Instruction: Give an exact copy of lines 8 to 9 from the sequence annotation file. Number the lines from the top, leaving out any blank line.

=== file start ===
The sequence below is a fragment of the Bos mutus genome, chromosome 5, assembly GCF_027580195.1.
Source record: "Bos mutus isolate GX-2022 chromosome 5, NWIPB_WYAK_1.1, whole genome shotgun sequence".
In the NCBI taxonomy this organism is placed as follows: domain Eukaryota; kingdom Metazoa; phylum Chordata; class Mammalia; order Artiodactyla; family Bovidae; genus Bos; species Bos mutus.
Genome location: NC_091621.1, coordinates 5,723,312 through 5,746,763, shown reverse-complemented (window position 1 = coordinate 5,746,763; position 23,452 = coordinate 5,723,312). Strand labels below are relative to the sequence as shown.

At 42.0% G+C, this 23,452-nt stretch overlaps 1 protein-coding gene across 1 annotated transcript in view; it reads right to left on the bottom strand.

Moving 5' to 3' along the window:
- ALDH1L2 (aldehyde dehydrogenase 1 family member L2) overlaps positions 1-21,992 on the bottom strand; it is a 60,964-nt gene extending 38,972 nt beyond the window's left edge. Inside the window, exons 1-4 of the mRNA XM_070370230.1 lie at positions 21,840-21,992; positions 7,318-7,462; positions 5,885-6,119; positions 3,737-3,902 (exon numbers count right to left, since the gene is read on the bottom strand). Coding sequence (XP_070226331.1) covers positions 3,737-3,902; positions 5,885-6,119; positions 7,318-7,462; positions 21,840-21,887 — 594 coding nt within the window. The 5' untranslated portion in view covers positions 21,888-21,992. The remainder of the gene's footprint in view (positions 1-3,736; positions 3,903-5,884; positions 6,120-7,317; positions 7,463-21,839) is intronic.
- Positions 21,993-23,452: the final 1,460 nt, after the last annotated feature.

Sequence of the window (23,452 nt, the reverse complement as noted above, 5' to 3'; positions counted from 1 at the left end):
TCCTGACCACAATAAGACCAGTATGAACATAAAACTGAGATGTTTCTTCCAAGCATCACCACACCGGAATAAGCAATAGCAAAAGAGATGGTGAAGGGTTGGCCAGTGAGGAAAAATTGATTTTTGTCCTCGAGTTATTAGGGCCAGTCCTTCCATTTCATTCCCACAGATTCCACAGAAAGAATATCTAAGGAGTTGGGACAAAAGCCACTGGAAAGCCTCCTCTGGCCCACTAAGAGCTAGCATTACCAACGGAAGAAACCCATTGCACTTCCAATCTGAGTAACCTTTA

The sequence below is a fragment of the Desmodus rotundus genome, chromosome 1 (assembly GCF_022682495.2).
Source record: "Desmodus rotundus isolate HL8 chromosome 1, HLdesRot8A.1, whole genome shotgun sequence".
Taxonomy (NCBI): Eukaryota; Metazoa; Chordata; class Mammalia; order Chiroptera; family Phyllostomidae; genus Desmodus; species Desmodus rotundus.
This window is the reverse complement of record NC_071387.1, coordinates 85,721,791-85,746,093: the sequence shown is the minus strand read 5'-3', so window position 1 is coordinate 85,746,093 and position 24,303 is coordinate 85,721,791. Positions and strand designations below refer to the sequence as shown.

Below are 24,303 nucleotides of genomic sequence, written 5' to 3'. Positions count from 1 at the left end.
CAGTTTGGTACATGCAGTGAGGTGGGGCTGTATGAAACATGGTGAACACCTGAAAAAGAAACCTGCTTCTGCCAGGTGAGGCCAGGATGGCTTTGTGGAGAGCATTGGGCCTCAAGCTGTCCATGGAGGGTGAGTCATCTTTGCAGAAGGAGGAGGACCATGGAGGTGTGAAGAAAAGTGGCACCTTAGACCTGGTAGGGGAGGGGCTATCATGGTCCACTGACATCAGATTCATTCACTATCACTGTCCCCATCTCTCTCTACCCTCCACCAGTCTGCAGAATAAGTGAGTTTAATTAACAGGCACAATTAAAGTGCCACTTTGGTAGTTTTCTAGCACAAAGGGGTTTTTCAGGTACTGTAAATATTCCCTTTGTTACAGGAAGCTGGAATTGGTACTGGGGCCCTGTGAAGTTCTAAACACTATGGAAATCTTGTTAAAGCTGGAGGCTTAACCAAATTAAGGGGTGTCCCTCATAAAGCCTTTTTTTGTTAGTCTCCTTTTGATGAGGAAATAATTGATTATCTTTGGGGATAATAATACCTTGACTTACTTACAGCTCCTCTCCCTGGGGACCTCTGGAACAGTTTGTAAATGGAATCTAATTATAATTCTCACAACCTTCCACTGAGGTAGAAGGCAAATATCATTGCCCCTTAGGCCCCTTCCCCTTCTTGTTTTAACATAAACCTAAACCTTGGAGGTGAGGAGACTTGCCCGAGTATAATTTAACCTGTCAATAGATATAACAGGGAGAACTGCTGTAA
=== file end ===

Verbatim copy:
- Positions 21,993-23,452: the final 1,460 nt, after the last annotated feature.

Sequence of the window (23,452 nt, the reverse complement as noted above, 5' to 3'; positions counted from 1 at the left end):